Vladimir: Vladimir is one of the two protagonists. He is a bum like Estragon, but retains a memory of most events. However, he is often unsure whether his memory is playing tricks on him. Vladimir is friends with Estragon because Estragon provides him with the chance to remember past events. Vladimir is the one who makes Estragon wait with him for Mr. Godot's imminent arrival throughout the play. Vladimir has been compared to the intellect which provides for the body, represented by Estragon.
Lucky: Lucky is the slave of Pozzo. He is tied to Pozzo via a rope around his neck and he carries Pozzo's bags. Lucky is only allowed to speak twice during the entire play, but his long monologue is filled with incomplete ideas. He is silenced only by the other characters who fight with him to take of his hat. Lucky appears as a mute in the second act.
Pozzo: Pozzo is the master who rules over Lucky. He stops and talks to the two bums in order to have some company. In the second act Pozzo is blind and requires their help. He, like Estragon, cannot remember people he has met. His transformation between the acts may represent the passage of time.
a boy: The boy is a servant of Mr. Godot. He plays an identical role in both acts by coming to inform Vladimir and Estragon the Mr. Godot will not be able to make it that night, but will surely come the next day. The boy never remembers having met Vladimir and Estragon before. He has a brother who is mentioned but who never appears.
Pierre Latour (Estragon), Roger Blin (Pozzo), Lucien Raimbourg, (Vladimir),
and Jean Martin (Lucky) in the first production of En attendant Godot
at the Théâtre de Babylone in 1953.
A scene from the first production of En attendant Godot at Paris' Théâtre de Babylone in 1953, with Pierre Latour (Estragon), Jean Martin (Lucky), Lucien Rambourg (Vladimir), and Roger Blin (Pozzo).
Endgame is the term used to describe an ending in chess where the outcome is already known. Chess masters often study endgames in order to guarantee themselves victory once they maneuver their opponent into a certain position. Beckett, an avid chess fan, saw the parallel between the chess endgame the final stages of life. He realized that death is the final outcome and that regardless of how a person plays the game, he or she will die. The imagery of chess is presented in the play through Clov and Hamm who are red and Nagg and Nell who are white.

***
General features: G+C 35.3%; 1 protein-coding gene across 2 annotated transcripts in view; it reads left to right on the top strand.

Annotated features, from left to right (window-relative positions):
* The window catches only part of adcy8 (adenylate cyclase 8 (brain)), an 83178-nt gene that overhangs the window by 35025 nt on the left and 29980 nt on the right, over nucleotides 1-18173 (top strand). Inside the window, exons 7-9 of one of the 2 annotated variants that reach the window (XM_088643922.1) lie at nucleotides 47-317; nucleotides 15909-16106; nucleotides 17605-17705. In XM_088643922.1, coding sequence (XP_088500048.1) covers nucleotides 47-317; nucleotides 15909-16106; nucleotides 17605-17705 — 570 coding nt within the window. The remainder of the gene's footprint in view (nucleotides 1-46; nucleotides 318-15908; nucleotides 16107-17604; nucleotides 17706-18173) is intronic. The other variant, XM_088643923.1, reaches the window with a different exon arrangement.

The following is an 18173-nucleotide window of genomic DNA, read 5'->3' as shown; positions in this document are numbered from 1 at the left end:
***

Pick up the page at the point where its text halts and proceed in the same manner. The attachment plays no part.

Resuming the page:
The stage setting is important because it has been likened to a skull. The two windows on the back wall form the eye sockets of this skull, and the characters represent the brain and memory. Thus the entire stage serves as a metaphor for an aging mind.
This skull-like setting is complemented by several textual references to Dante's Inferno. For instance, Clov comments at one point that they are in a refuge between earth and sea, while Hamm observes, "That here we're down in a hole." The text later adds that the sun is sinking, "down among the dead," that they are beyond certain hills, and that beyond the walls, "is the...other hell." The implication of placing the characters in Dante's inferno is that they will be doomed to repeating the act of their crime for all eternity. In typical Beckettian fashion, the crime can be viewed as "life," meaning that they are doomed to repeat life forever.
The subject of Endgame is whether Clov will leave Hamm. Their relationship, which alternates between slave/master and son/father, is also a mutually beneficial one. Hamm provides food and shelter, whereas Clov provides legs and eyesight. Part of the problem with Clov leaving is that doing so is an act of suicide. If he leaves Hamm, he will not have any food, and without someone to feed him, Hamm will die as well.
The relationship between Hamm and Clov is also confused by Hamm's biographical story. Told daily and seemingly without an end (because a biography can only truly be ended when the person is dead), the story seems to hint at the possibility that Clov might be the boy alluded to. This is supported in the text by Clov's comment, "And then he [the boy] would have grown up." Hamm responds enigmatically with, "Very likely."
Beckett highlights one theme in particular, that of "finishing". This theme is presented right in the opening moments, with Clov saying, "Finished, it's finished, nearly finished, it must be finished." This same theme is later echoed by Hamm. However, what soon becomes clear is that things remain unfinished; actually finishing something represents death.
The theme of finishing ties in with the daily rituals and games. These serve as a means of affirming life for the various characters; Clov knows he is still not dead as long as Hamm demands that he look out of the windows. Nagg and Nell do the same thing: Nagg asks Nell to kiss him as a way of affirming that he and she are still in the same position they were in the day before. Thus when both Nell and Clov ask, "Why this farce, day after day?," we realize that they do nonetheless perform the ritual in order to satisfy their own need to affirm their existence.